Bankrolling Repression? Modeling Third-Party Influence on Protests and Repression

Author Summary by Olga V. Chyzh and Elena Labzina

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Leaders of minor power states often attempt to enhance their security in office by forming a close quid-pro-quo relationship with a major or regional power. The essence of such a relationship is that the leader of the minor power implements a number of policies sought by the major power in exchange for the major power’s guarantee of her security. Throughout the Cold War, most minor power states formed close ties with either the Soviet Union or the United States; many post-colonial states continue to foster relationships with their former colonial power. But to what extent will the major power actually protect their protégé–leader from domestic challenges? What happens when the policy sought by the major power is itself the cause of major domestic turmoil in the protégé’s state? And does the removal of the protégé indicate a strategic failure on the part of both the protégé and the protector?

Yanukovich, the former president of Ukraine, would likely have a strong opinion. In an attempt to appease Russia, Yanukovich abruptly withdrew from the widely popular EU Association treaty, which triggered the Maidan protests and his eventual removal from the country. Rather than negotiating with protestors, Yanukovich opted for brutal repression, largely relying on Russia to provide weapons, internal police, and intelligence. Does Yanukovich’s removal indicate that Russia’s involvement was a failure?  Or did Russia gain from involvement, despite Yanukovich’s removal?

In brief, our paper shows that Russia gained from the outcome, despite the removal of their protégé-leader. From the perspective of Russia, the use of heavy repression in Ukraine accomplished a much more important goal than keeping Yanukovich in power. Repression in Maidan created a “scarecrow” for future attempts at protesting both in Ukraine, in Russia itself, and throughout its sphere of interest. We highlight this logic by developing a general formal game among the protesters, the government, and a third party. Our results show that, under some conditions, a third-party will choose to sacrifice its protégé leader for the sake of its broader “milieu” goals.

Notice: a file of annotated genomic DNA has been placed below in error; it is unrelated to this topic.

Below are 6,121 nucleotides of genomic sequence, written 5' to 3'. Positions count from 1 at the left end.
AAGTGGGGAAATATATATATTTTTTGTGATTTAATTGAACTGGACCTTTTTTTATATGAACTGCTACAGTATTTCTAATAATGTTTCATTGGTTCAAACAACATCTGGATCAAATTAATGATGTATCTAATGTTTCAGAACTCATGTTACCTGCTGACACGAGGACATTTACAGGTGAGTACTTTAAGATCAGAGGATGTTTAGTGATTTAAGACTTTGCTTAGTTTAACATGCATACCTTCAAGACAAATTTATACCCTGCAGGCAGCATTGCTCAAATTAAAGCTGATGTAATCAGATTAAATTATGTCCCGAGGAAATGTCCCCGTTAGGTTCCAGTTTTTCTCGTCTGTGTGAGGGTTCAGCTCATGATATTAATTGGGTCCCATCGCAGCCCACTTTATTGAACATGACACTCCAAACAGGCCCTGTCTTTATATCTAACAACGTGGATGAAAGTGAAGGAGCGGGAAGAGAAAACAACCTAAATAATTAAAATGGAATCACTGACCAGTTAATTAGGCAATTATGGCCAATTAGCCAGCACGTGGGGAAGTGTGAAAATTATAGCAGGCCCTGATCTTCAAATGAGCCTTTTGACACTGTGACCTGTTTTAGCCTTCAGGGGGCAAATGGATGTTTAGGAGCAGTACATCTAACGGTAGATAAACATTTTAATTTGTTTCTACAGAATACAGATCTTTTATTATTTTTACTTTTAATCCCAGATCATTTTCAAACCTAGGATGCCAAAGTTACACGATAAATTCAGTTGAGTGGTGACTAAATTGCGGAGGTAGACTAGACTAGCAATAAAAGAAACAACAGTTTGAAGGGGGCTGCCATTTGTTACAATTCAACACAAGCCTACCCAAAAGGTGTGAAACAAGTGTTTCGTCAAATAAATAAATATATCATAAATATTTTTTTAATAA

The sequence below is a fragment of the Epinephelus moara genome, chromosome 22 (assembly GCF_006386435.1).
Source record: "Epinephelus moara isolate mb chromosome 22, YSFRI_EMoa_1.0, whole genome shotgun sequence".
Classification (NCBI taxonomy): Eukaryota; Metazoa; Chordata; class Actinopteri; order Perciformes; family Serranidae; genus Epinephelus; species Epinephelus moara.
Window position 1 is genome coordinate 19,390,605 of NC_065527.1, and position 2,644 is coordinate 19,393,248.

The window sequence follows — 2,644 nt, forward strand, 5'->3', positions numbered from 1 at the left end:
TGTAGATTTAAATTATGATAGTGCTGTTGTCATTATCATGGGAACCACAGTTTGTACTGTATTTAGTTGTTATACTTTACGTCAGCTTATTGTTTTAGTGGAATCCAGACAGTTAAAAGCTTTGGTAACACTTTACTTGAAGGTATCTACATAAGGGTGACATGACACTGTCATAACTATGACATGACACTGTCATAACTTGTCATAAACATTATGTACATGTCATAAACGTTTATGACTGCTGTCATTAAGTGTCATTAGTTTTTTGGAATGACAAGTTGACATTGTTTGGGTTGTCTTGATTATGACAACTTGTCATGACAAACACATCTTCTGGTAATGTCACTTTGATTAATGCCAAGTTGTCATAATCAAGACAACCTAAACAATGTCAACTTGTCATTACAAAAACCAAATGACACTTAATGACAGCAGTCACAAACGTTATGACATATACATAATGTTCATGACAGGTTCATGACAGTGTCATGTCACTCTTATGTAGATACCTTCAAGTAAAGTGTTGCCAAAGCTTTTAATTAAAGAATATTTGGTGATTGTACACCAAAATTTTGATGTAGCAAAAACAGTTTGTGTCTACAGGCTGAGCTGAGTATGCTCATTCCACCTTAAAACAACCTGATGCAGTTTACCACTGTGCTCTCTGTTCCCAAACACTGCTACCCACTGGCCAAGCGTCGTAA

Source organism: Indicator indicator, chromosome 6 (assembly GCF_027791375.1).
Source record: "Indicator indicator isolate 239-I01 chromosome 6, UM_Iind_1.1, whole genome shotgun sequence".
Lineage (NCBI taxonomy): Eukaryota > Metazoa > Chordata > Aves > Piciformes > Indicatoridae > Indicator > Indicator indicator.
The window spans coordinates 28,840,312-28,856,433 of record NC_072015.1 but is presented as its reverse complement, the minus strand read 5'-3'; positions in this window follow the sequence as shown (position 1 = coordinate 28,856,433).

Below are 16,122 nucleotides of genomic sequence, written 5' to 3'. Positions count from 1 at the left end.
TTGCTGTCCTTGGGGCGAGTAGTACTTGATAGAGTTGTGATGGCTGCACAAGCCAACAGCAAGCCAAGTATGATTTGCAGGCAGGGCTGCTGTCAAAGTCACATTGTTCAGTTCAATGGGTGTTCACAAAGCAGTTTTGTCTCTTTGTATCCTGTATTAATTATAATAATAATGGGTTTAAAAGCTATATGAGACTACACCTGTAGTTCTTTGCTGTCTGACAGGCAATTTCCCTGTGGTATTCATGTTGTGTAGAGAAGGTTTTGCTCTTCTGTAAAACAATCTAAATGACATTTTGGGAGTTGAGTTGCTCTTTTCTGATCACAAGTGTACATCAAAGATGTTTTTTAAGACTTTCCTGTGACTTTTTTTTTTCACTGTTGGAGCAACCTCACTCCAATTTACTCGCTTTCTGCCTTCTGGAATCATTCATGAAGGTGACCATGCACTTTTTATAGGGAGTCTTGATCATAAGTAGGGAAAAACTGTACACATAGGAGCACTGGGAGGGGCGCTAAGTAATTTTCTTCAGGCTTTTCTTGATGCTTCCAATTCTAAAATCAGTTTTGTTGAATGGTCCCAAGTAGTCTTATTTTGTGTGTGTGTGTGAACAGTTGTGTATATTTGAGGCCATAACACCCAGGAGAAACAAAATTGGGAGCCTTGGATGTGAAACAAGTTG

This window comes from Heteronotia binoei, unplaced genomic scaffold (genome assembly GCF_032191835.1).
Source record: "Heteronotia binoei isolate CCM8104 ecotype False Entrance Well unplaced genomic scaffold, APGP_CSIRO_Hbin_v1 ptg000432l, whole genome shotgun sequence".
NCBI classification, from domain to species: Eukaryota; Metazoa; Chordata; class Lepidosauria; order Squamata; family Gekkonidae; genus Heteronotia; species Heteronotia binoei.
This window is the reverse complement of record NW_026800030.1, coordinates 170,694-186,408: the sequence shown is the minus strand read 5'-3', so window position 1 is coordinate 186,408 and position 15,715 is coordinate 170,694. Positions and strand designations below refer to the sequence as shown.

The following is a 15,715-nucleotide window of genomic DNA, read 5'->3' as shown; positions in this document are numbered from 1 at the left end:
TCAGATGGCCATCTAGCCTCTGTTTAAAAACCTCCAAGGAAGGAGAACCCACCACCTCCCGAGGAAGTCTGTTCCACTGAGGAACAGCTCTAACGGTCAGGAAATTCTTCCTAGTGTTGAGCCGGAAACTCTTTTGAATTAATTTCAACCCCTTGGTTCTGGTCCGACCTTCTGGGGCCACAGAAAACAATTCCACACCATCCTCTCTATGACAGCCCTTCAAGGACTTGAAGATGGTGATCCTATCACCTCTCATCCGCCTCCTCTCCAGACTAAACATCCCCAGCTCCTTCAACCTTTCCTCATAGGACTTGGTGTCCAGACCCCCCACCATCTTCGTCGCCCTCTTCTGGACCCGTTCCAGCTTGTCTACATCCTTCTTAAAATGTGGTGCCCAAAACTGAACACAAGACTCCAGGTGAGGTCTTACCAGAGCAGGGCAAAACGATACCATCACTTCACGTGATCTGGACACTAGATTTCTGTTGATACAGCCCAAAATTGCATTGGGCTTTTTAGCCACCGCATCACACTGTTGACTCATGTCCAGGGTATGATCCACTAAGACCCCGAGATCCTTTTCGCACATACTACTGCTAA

Our results also show that the strategy of the protégé leader is highly influenced by the actions of the third-party. If the third party is able and willing to guarantee the leader’s physical safety and provide assistance with repression, the protégé leader will opt for repression over accommodation of the protesters, despite the possible risk of removal. And vice versa: if the third party is not supportive of repression, then the case is likely to result in accommodation of the protesters. The game helps us understand why observed protest campaigns are often successful, and the conditions under which a third party bankrolls repression against protesters.

About the Authors: Olga V. Chyzh is an Assistant Professor in the Department of Political Science and the Department of Statistics at Iowa State University. Elena Labzina is a Ph.D. Candidate in the Department of Political Science at Washington University in Saint Louis. Their article “Bankrolling Repression? Modeling Third-Party Influence on Protests and Repression” is now available in Early View and will appear in a forthcoming issue of the American Journal of Political Science.

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The American Journal of Political Science (AJPS) is the flagship journal of the Midwest Political Science Association and is published by Wiley.

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